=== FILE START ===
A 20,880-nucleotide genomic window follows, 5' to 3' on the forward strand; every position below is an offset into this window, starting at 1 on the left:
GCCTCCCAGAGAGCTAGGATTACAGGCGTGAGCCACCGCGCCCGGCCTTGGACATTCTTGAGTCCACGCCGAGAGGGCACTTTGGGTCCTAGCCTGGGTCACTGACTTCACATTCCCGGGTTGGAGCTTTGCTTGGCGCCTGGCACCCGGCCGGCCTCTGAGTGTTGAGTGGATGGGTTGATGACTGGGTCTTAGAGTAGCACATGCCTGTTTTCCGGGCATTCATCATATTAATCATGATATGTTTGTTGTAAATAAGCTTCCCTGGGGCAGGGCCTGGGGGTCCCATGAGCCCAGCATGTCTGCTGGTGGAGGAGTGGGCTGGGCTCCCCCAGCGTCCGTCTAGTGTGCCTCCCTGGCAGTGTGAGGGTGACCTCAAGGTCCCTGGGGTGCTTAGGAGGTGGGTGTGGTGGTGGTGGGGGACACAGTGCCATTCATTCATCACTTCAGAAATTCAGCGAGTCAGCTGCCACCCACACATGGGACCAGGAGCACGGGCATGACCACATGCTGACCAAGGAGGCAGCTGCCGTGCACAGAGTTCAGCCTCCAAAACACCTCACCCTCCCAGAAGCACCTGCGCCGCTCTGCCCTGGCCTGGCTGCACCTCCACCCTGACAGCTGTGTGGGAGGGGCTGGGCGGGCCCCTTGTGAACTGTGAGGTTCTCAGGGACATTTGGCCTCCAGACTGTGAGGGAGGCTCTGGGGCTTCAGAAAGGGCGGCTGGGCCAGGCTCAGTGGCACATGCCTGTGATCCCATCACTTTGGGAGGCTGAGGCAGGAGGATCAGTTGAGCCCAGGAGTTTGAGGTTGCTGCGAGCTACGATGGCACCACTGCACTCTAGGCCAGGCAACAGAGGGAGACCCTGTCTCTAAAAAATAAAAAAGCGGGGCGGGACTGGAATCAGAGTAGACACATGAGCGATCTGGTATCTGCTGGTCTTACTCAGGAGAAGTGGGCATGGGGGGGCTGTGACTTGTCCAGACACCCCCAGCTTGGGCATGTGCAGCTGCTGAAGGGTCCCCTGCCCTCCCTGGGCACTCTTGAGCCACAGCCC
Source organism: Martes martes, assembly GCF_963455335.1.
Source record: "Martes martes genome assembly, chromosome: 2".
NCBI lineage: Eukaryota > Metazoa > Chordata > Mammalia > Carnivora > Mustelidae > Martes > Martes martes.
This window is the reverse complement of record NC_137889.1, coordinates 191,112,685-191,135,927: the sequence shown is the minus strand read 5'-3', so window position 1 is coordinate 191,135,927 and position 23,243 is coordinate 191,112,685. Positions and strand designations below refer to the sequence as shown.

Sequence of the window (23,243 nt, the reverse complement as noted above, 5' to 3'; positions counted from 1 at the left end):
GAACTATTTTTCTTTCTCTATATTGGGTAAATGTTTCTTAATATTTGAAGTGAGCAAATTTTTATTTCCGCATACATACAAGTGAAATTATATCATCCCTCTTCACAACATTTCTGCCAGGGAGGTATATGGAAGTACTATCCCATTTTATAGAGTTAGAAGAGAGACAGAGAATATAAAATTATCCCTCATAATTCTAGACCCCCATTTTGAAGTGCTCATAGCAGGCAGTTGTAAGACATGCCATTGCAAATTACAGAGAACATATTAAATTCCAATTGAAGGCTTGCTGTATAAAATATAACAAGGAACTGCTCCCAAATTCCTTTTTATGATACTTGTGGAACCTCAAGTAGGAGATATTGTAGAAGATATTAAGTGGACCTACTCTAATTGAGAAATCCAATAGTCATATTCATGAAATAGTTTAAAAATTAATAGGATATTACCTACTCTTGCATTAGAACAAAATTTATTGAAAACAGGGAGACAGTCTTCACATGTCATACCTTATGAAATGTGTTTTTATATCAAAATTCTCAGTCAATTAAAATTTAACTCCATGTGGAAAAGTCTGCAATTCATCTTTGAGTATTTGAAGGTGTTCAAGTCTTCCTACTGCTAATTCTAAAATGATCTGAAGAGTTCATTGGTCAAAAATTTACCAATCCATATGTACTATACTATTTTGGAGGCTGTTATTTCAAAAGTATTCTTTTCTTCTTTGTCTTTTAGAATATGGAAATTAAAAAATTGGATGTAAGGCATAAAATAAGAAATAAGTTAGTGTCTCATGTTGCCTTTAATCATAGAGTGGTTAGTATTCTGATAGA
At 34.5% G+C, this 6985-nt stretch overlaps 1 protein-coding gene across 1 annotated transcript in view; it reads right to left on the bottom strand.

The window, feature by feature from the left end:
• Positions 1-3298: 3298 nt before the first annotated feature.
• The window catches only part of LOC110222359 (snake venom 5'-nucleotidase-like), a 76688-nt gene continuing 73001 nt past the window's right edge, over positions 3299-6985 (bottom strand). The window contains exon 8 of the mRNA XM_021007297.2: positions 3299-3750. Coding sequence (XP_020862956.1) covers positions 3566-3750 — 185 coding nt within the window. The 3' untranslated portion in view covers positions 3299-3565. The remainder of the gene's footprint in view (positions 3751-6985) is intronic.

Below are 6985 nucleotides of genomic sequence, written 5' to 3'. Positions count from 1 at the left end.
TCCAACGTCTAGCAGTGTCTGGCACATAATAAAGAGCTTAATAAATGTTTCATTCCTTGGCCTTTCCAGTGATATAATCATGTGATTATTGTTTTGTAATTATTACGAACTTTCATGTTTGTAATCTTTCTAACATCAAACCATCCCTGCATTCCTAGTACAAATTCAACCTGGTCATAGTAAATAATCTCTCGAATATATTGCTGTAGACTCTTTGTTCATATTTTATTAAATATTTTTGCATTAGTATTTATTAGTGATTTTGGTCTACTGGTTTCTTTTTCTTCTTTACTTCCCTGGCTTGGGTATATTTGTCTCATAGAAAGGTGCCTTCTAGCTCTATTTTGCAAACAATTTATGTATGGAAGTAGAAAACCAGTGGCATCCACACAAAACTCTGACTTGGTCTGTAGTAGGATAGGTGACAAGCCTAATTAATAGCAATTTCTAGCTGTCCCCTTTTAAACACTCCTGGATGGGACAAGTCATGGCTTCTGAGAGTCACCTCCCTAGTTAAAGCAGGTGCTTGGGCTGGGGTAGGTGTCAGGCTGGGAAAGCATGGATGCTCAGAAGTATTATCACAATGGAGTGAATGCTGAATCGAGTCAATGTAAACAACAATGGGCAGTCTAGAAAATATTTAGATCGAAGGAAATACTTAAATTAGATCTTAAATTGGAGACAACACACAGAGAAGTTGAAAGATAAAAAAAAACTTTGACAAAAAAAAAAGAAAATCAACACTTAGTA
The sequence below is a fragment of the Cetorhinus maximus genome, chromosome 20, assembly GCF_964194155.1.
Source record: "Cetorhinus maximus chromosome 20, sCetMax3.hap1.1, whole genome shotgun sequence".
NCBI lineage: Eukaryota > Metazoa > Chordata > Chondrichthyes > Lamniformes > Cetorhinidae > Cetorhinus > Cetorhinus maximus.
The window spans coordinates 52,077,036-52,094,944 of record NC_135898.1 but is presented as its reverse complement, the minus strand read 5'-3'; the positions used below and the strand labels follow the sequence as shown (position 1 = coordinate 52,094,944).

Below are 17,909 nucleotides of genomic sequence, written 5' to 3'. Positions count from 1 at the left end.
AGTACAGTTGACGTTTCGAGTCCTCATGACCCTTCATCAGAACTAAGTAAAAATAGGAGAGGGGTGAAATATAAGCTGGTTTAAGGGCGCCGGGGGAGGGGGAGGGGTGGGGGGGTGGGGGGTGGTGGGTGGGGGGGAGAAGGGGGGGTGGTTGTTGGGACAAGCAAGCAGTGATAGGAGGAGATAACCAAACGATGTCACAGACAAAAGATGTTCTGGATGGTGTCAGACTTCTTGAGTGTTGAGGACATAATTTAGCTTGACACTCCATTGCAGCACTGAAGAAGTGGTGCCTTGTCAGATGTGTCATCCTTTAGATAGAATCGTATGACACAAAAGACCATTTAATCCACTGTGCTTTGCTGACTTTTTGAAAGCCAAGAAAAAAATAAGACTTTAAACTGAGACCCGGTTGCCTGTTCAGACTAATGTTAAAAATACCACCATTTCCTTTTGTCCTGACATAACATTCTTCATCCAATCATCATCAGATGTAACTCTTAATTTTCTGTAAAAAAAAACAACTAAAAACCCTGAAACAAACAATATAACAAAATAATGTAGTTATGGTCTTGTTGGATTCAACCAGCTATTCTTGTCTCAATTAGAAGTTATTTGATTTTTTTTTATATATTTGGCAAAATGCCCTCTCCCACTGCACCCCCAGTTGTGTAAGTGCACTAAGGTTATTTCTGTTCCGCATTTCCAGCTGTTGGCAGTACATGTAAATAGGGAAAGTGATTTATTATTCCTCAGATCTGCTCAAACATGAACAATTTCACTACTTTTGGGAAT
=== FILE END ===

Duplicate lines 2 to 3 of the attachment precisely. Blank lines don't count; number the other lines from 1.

GCCTCCCAGAGAGCTAGGATTACAGGCGTGAGCCACCGCGCCCGGCCTTGGACATTCTTGAGTCCACGCCGAGAGGGCACTTTGGGTCCTAGCCTGGGTCACTGACTTCACATTCCCGGGTTGGAGCTTTGCTTGGCGCCTGGCACCCGGCCGGCCTCTGAGTGTTGAGTGGATGGGTTGATGACTGGGTCTTAGAGTAGCACATGCCTGTTTTCCGGGCATTCATCATATTAATCATGATATGTTTGTTGTAAATAAGCTTCCCTGGGGCAGGGCCTGGGGGTCCCATGAGCCCAGCATGTCTGCTGGTGGAGGAGTGGGCTGGGCTCCCCCAGCGTCCGTCTAGTGTGCCTCCCTGGCAGTGTGAGGGTGACCTCAAGGTCCCTGGGGTGCTTAGGAGGTGGGTGTGGTGGTGGTGGGGGACACAGTGCCATTCATTCATCACTTCAGAAATTCAGCGAGTCAGCTGCCACCCACACATGGGACCAGGAGCACGGGCATGACCACATGCTGACCAAGGAGGCAGCTGCCGTGCACAGAGTTCAGCCTCCAAAACACCTCACCCTCCCAGAAGCACCTGCGCCGCTCTGCCCTGGCCTGGCTGCACCTCCACCCTGACAGCTGTGTGGGAGGGGCTGGGCGGGCCCCTTGTGAACTGTGAGGTTCTCAGGGACATTTGGCCTCCAGACTGTGAGGGAGGCTCTGGGGCTTCAGAAAGGGCGGCTGGGCCAGGCTCAGTGGCACATGCCTGTGATCCCATCACTTTGGGAGGCTGAGGCAGGAGGATCAGTTGAGCCCAGGAGTTTGAGGTTGCTGCGAGCTACGATGGCACCACTGCACTCTAGGCCAGGCAACAGAGGGAGACCCTGTCTCTAAAAAATAAAAAAGCGGGGCGGGACTGGAATCAGAGTAGACACATGAGCGATCTGGTATCTGCTGGTCTTACTCAGGAGAAGTGGGCATGGGGGGGCTGTGACTTGTCCAGACACCCCCAGCTTGGGCATGTGCAGCTGCTGAAGGGTCCCCTGCCCTCCCTGGGCACTCTTGAGCCACAGCCC
Source organism: Martes martes, assembly GCF_963455335.1.